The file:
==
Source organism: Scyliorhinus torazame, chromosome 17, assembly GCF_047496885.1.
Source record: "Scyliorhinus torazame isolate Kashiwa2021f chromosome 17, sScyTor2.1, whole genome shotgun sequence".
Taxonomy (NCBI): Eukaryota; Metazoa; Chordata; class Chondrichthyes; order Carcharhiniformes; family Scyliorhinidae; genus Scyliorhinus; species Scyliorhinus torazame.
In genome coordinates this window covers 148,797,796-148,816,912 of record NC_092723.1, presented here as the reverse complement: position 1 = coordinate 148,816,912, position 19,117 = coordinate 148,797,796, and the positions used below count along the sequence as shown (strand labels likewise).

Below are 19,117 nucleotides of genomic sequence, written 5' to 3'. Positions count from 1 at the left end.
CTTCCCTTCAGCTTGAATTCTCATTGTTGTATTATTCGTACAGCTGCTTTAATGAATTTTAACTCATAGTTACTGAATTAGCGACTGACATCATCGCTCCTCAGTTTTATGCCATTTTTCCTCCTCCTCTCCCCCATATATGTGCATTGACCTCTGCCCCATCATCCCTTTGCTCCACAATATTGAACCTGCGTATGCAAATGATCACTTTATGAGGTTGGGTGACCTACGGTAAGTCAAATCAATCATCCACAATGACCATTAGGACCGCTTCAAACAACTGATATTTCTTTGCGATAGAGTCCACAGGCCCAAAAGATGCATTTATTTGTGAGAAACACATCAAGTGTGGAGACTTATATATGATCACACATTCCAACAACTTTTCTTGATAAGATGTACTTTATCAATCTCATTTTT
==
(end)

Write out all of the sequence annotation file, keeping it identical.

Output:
Source organism: Scyliorhinus torazame, chromosome 17, assembly GCF_047496885.1.
Source record: "Scyliorhinus torazame isolate Kashiwa2021f chromosome 17, sScyTor2.1, whole genome shotgun sequence".
Taxonomy (NCBI): Eukaryota; Metazoa; Chordata; class Chondrichthyes; order Carcharhiniformes; family Scyliorhinidae; genus Scyliorhinus; species Scyliorhinus torazame.
In genome coordinates this window covers 148,797,796-148,816,912 of record NC_092723.1, presented here as the reverse complement: position 1 = coordinate 148,816,912, position 19,117 = coordinate 148,797,796, and the positions used below count along the sequence as shown (strand labels likewise).

Below are 19,117 nucleotides of genomic sequence, written 5' to 3'. Positions count from 1 at the left end.
CTTCCCTTCAGCTTGAATTCTCATTGTTGTATTATTCGTACAGCTGCTTTAATGAATTTTAACTCATAGTTACTGAATTAGCGACTGACATCATCGCTCCTCAGTTTTATGCCATTTTTCCTCCTCCTCTCCCCCATATATGTGCATTGACCTCTGCCCCATCATCCCTTTGCTCCACAATATTGAACCTGCGTATGCAAATGATCACTTTATGAGGTTGGGTGACCTACGGTAAGTCAAATCAATCATCCACAATGACCATTAGGACCGCTTCAAACAACTGATATTTCTTTGCGATAGAGTCCACAGGCCCAAAAGATGCATTTATTTGTGAGAAACACATCAAGTGTGGAGACTTATATATGATCACACATTCCAACAACTTTTCTTGATAAGATGTACTTTATCAATCTCATTTTT